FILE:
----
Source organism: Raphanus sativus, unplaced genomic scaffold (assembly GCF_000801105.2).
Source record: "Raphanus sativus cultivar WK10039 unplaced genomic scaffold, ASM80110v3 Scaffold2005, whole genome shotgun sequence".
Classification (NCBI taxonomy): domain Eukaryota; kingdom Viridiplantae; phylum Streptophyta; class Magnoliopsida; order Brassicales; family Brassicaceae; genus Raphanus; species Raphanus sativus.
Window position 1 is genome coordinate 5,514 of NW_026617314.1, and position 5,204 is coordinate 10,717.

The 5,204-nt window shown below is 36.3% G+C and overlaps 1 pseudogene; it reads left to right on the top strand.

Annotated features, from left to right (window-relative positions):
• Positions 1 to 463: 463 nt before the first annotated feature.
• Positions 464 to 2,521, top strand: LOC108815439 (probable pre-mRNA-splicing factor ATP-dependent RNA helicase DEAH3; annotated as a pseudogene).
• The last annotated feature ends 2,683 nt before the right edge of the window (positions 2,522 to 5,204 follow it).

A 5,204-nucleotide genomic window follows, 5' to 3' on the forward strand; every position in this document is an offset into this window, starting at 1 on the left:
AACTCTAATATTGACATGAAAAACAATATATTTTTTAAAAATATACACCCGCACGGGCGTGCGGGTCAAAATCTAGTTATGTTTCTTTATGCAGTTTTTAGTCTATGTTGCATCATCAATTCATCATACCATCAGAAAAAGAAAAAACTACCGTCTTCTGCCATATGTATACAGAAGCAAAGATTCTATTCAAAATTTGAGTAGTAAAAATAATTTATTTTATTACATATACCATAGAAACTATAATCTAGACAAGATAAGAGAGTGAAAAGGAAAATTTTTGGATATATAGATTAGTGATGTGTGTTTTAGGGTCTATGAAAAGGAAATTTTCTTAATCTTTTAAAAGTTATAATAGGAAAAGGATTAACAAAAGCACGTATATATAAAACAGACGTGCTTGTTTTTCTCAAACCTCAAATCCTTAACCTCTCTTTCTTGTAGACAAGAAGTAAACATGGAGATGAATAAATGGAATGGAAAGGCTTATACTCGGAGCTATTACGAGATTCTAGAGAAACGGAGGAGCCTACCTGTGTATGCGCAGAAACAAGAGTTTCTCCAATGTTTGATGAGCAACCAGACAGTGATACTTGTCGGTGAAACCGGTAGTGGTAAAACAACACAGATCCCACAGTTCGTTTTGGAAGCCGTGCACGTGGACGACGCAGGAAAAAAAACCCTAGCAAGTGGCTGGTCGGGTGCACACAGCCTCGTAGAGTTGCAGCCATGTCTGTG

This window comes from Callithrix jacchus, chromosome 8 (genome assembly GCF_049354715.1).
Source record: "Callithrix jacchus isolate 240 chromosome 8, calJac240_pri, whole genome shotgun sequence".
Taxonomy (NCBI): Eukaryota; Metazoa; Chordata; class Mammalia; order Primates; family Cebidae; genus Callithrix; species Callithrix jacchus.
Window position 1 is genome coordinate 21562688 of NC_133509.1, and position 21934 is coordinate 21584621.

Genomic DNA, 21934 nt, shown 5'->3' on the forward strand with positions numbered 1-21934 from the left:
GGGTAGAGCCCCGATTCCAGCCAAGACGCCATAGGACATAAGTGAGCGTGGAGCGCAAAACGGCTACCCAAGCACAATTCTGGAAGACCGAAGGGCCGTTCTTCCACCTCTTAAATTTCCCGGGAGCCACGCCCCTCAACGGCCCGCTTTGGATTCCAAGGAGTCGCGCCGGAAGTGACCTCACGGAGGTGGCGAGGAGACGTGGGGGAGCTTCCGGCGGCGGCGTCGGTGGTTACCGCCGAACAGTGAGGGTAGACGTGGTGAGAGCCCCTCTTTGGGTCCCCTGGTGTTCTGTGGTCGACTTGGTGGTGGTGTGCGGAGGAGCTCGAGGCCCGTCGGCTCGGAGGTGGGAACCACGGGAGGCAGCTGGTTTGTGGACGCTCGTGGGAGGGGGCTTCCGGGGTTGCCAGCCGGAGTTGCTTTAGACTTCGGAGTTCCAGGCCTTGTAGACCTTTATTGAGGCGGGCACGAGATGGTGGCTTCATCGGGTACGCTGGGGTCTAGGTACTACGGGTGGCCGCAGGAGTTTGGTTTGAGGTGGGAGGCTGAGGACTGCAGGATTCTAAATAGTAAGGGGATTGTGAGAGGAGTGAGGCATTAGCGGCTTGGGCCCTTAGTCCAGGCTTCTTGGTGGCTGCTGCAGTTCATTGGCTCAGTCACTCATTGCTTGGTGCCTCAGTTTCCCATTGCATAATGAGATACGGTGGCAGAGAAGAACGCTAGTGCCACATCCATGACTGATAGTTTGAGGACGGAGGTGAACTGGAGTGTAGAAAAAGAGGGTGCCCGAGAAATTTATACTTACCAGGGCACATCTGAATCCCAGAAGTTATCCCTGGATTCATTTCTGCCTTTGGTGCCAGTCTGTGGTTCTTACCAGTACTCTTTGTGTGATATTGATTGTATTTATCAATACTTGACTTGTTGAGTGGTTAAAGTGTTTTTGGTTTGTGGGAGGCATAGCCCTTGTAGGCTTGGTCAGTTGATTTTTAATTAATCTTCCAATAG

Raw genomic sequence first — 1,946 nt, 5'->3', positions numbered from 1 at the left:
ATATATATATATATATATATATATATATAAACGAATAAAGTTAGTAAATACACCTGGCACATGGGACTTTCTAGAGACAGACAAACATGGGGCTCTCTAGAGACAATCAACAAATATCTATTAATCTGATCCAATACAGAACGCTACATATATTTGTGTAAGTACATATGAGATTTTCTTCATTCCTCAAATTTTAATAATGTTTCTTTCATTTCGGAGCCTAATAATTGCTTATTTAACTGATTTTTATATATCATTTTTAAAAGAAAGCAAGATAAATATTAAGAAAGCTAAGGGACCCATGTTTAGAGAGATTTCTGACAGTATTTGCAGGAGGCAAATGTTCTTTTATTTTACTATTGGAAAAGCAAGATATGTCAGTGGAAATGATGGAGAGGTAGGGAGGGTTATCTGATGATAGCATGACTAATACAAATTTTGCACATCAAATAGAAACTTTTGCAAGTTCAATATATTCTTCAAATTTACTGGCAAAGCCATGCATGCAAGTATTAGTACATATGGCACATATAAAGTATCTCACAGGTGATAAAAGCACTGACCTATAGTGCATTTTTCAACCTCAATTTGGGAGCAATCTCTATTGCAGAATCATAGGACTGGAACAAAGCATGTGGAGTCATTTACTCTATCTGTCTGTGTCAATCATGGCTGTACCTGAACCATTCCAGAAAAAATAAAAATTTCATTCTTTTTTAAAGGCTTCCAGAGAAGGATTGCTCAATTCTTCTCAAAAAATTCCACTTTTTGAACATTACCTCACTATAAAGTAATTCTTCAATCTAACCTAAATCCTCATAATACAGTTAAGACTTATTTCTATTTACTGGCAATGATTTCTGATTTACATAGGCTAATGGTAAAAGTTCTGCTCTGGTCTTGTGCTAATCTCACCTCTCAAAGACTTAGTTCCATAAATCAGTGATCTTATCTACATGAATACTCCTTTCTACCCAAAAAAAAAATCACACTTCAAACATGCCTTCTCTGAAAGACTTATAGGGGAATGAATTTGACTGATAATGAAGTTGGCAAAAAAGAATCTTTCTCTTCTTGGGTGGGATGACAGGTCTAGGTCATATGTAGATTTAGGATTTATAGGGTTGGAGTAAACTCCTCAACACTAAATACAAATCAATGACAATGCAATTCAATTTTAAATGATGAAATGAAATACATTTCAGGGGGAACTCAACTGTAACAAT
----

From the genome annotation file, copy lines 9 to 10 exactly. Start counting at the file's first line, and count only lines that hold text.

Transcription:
• The last annotated feature ends 2,683 nt before the right edge of the window (positions 2,522 to 5,204 follow it).

A 5,204-nucleotide genomic window follows, 5' to 3' on the forward strand; every position in this document is an offset into this window, starting at 1 on the left: